Tuesday, February 23, 2010

Hey, it was true 150 years ago, too!

My favorite thing that Scientific American does is reprint articles from their earlier issues. Given how long they've been in publication, this means they can go back 150 years. Here's my favorite one so far:

Gas [for interior illumination], it is supposed, is a powerful disinfectant, and hence there is no contagion within the circle of its influence.’ We copy the above sentence for the purpose of disputing the inference that gas will protect people from the small-pox. Small-pox is doubtless uncommon among that class of people who burn gas for light in our cities, because they generally have sufficient intelligence and forethought to attend to the vaccination of their families, and its ravages are almost wholly confined to that improvident class who make no provision against the small-pox, or anything else in the future, and who live by the light of burning fluid.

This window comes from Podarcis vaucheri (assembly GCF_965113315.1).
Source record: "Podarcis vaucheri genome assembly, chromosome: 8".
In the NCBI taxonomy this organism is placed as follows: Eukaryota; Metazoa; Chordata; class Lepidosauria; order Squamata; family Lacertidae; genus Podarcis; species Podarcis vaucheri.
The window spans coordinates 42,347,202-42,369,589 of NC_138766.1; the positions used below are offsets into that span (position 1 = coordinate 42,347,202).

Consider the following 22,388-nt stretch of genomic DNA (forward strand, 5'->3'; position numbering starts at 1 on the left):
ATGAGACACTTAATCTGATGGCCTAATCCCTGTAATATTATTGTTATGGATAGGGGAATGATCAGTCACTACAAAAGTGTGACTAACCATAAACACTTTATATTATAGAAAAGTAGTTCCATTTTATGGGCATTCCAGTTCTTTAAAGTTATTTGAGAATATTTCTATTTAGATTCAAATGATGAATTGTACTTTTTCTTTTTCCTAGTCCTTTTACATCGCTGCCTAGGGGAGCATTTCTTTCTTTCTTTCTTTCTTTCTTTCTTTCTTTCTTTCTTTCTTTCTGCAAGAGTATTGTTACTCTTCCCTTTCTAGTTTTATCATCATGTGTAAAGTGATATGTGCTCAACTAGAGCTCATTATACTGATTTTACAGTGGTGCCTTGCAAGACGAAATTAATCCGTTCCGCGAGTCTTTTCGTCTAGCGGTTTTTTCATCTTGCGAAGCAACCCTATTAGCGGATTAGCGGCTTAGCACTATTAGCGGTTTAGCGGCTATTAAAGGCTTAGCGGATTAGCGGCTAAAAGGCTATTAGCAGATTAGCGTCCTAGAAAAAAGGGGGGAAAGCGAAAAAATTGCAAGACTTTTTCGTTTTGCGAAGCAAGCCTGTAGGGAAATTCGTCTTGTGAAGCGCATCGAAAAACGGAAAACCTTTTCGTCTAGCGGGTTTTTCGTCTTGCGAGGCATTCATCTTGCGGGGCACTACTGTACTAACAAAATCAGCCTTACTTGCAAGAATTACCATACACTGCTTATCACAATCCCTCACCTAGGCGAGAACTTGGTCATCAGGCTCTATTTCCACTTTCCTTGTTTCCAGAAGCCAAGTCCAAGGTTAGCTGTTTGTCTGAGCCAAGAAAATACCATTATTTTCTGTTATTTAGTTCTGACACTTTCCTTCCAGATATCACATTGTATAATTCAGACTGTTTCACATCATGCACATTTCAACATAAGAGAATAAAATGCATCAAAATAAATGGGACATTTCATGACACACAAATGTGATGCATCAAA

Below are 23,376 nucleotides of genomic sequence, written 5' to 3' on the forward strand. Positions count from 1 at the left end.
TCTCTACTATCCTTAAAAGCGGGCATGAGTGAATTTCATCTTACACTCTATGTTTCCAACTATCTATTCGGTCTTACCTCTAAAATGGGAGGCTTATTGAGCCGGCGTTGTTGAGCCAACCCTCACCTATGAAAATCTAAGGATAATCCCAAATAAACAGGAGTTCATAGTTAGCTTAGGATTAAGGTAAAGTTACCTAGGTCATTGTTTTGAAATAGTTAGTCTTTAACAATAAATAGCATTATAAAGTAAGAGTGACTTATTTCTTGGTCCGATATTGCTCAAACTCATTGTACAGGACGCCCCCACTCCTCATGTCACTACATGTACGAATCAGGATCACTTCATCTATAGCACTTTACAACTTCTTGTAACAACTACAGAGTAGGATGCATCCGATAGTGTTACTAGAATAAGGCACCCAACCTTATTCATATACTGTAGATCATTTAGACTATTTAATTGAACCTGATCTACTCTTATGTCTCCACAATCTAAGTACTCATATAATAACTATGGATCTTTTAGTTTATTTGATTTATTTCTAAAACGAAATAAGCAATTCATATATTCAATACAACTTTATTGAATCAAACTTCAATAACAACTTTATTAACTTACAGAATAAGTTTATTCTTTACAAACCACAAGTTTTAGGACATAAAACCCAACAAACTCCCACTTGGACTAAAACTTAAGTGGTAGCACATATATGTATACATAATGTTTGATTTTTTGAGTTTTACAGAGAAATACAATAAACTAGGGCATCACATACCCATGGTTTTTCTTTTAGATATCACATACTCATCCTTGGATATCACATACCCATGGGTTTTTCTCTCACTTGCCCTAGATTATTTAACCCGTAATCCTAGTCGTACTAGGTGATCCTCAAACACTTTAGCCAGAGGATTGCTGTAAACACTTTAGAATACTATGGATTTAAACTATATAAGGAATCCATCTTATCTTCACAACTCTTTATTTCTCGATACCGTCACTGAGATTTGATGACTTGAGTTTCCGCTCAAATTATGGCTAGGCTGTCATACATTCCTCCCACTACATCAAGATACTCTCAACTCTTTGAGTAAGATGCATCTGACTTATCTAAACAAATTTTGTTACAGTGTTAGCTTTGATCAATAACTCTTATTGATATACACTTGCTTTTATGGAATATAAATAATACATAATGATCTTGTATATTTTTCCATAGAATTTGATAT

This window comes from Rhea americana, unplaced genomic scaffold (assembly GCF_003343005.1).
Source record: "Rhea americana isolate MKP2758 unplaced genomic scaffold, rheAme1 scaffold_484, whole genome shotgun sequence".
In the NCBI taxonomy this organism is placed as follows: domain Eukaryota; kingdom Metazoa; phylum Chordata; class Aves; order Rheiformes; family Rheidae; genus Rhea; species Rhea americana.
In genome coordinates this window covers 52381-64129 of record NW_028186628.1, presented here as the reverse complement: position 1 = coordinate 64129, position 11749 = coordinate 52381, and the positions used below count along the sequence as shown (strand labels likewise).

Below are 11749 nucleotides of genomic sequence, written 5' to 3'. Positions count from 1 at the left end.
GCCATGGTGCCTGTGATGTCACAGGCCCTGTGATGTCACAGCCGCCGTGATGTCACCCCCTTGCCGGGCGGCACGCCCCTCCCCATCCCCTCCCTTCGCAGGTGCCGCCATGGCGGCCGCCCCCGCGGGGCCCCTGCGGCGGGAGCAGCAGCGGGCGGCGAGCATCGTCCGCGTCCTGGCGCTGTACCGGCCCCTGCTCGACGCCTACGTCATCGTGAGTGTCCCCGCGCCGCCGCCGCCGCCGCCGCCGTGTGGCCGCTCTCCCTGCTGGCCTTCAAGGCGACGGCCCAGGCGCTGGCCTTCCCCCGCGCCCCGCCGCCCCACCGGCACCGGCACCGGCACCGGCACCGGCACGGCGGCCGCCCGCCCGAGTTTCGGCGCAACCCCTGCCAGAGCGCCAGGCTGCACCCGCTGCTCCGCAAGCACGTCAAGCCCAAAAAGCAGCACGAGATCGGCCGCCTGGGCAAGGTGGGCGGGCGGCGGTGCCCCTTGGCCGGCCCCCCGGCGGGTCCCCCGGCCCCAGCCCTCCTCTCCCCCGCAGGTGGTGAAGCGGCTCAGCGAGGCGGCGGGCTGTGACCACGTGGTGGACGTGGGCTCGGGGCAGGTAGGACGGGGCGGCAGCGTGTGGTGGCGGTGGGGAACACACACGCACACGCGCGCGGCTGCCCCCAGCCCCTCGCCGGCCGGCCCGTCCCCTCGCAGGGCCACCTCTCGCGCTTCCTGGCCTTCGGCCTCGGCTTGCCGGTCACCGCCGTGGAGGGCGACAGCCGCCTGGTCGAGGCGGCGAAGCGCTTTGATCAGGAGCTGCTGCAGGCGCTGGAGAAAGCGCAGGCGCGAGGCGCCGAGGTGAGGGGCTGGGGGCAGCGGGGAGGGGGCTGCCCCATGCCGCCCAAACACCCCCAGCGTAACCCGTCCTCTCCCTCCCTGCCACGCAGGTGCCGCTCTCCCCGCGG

Here's the rest.


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